At an April 2007 campaign kickoff event, when asked if he would end federal raids, he said, "I would let states decide that issue." But less than two months later, he said he would not end the raids. Then, in November, he promised a man who described himself as a seriously ill marijuana patient that he would "do everything in my power" to make sure the man was never arrested for using the drug.
No policy paper
While maintaining that medical experts considered marijuana ineffectual and potentially dangerous, McCain promised at the same November event in New Hampshire to consult with experts and issue an "in-depth policy paper" on the topic within a few days. McCain's campaign has not responded to media inquiries, and marijuana advocates say the policy paper was never issued.
He was also asked during a November conference call whether the federal government should override the will of the people in states with medical marijuana laws. "Medical marijuana is not something that the, quote, people want," McCain replied.
Bruce Mirken, a spokesman for the advocacy group Marijuana Policy Project, said he remains hopeful that the federal climate will improve, no matter who becomes president.
"All it takes," he said, "is for the Justice Department to say, 'Leave these states alone.' "
High Times > Eviction Attempt Finds a Garden of Marijuana
CHICAGO -- Officers on the scene to evict a Chicago man ended up arresting him after finding a room “filled with growing marijuana plants.”
Cook County Sheriff’s police arrived at 4548 S. Prairie Ave. to evict 35-year-old Arkey Washington for mortgage foreclosure, according to the Cook County Sheriff’s department.
When officers entered the brownstone apartment to explain the eviction process to Washington, they “detected a strong odor of marijuana,” the release said.
Aside from finding an unloaded handgun on the floor and “two large containers of marijuana” which appeared to be packaged for street sale, officers found a bedroom containing a “sophisticated marijuana growing operation,” the release said.
The room’s door was covered with black plastic, and had lights, fans, a ventilation system, soil and 24 growing marijuana plants—all about three feet high.
The Sheriff’s police seized all of the drugs and the gun, and estimate the street value of the marijuana to be about $60,000.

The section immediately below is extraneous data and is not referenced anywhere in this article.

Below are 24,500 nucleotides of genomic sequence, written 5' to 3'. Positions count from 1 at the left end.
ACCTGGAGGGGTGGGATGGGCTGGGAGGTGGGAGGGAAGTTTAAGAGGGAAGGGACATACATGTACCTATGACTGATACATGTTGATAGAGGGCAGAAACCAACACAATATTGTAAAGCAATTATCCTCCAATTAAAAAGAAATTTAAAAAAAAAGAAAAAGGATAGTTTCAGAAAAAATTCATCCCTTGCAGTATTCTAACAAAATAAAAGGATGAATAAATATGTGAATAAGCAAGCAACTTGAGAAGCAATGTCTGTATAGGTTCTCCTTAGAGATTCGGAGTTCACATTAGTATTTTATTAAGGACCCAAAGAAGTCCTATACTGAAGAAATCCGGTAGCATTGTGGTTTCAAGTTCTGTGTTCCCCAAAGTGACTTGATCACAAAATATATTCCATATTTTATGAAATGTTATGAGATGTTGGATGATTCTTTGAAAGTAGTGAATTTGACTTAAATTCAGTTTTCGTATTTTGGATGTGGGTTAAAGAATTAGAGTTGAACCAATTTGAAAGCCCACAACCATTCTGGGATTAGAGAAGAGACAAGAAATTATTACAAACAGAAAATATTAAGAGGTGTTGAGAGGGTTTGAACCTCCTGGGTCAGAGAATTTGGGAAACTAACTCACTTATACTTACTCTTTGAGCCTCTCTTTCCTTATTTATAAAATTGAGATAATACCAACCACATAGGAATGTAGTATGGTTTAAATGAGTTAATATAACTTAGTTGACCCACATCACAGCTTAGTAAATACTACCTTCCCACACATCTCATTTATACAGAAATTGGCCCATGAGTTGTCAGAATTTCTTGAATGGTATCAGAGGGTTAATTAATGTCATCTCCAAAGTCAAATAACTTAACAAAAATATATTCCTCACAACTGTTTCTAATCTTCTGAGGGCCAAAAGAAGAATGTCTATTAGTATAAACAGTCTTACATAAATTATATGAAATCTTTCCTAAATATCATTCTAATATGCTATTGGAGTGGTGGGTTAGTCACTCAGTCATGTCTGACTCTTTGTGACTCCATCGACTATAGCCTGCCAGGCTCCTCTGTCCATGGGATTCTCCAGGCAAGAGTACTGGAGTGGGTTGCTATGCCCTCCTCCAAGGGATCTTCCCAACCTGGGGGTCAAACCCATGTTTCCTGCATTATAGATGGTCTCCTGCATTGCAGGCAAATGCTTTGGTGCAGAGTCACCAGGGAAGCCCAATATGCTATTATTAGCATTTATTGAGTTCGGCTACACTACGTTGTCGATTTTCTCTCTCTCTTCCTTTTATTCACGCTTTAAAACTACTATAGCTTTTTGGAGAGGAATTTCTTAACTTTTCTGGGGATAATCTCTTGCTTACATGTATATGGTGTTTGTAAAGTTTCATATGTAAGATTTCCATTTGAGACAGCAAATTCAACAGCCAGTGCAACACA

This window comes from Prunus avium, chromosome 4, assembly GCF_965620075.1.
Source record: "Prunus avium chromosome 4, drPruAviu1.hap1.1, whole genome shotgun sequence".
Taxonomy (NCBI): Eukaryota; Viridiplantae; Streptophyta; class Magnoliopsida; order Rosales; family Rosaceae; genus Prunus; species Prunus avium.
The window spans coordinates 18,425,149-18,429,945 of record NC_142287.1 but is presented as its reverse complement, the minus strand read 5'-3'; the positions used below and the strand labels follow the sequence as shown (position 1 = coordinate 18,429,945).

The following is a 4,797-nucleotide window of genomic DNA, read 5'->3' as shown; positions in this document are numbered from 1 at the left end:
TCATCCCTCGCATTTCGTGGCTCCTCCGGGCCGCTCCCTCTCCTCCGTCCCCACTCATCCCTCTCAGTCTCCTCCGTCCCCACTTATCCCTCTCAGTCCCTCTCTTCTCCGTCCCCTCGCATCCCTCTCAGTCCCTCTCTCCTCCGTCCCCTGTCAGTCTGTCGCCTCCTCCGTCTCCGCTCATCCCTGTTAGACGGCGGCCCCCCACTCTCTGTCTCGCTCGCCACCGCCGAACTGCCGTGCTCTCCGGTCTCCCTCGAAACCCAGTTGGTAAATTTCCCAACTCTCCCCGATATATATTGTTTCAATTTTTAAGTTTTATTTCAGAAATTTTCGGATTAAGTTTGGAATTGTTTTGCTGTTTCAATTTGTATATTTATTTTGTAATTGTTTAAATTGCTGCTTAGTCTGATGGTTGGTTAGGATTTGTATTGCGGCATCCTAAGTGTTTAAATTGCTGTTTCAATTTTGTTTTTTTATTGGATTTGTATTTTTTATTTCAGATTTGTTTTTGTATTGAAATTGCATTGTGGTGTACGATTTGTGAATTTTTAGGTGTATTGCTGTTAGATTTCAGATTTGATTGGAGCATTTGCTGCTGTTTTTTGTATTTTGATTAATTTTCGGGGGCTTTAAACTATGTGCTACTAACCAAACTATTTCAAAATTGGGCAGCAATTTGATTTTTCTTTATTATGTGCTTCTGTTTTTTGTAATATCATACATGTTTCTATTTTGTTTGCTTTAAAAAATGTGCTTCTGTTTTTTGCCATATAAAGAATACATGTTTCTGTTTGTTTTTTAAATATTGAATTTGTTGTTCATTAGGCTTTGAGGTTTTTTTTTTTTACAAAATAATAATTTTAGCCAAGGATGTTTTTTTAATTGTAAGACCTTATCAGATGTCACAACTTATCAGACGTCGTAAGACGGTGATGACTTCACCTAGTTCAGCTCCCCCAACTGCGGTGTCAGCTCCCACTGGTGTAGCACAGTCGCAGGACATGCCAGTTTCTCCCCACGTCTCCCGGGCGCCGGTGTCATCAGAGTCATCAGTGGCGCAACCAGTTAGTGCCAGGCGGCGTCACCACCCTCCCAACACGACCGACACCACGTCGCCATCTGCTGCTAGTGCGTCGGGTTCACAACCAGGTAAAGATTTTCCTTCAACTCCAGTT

Washington had a previous drug-related conviction and is being held pending a bond hearing
High Times > Police: Two Men Broke into Mini Golf Course to Smoke Pot in Cave
NORTH HAMPTON — North Hampton police arrested two men who broke into a closed Putt-A-Round Miniature Golf to smoke marijuana in the course’s cave, according to Sgt. Michael Maddocks.
Ryan B. Leclerc, 27, of Barre, Vt., and Joshua R. Mcelroy, 20, of Montpelier, Vt., were arrested on Sunday, May 11, around 11:55 a.m.
North Hampton Officers Gary Homiak and Michael Oliveira responded to a report of two males breaking into the closed business at 178 Lafayette Road. They discovered the men in the cave of the miniature golf course.
The two men, according to Maddocks, had "come for a random trip to the Seacoast to stay at Hampton Beach."
Mcelroy was charged with criminal trespass, possession of a narcotic drug (methadone), carrying weapons (brass knuckles), possession of a controlled drug (marijuana) and possession of drug paraphernalia.
Leclerc was charged with criminal trespass, possession of a controlled drug and criminal mischief. They were each released on $100 cash bail and ordered to appear in Hampton District Court on Friday, June 27, at 8:30 a.m.
High Times > Malaysian Court Sentences 2 Thais to Hang for Marijuana Trafficking
KUALA LUMPUR, Malaysia: A Malaysian court sentenced two Thai citizens to death by hanging for marijuana trafficking, a lawyer said Tuesday.
The Kuala Lumpur High Court convicted Masoh Daloh, 35, and Romuelee Yakoh, 46, on Monday of trafficking 75 pounds of the drug, said their lawyer, Naran Singh.
The men were arrested in 2002 after they were found in a car with 34 slabs of marijuana, the lawyer said. The judge ruled the defense failed to cast reasonable doubt on the prosecution's contention that the Thais intended to sell the drug.
Both men appealed their convictions and sentences but no date was immediately scheduled for a hearing.
Malaysia's use of the death penalty has come under renewed attention after human rights group Amnesty International last month accused Malaysian authorities of being secretive about executions.
The Southeast Asian country has a mandatory death penalty for various offenses including drug trafficking, murder or crimes using firearms.
Malaysia has hanged more than 200 people, mostly its own citizens, for drug trafficking since capital punishment was implemented for the offense in 1975.
The country's Bar Council has campaigned in recent years for the penalty to be scrapped, describing it as barbaric, inhumane and an insufficient deterrent.
The Malaysian government has denied covering up details of executions, and insisted that the death penalty remains necessary to curb crime.
High Times > Police Arrest Man Who Dialed Deputy to Order Marijuana
MCMINNVILLE, Tenn. (AP) - Warren County authorities arrested a man they say misdialed and ordered marijuana from a sheriff's deputy.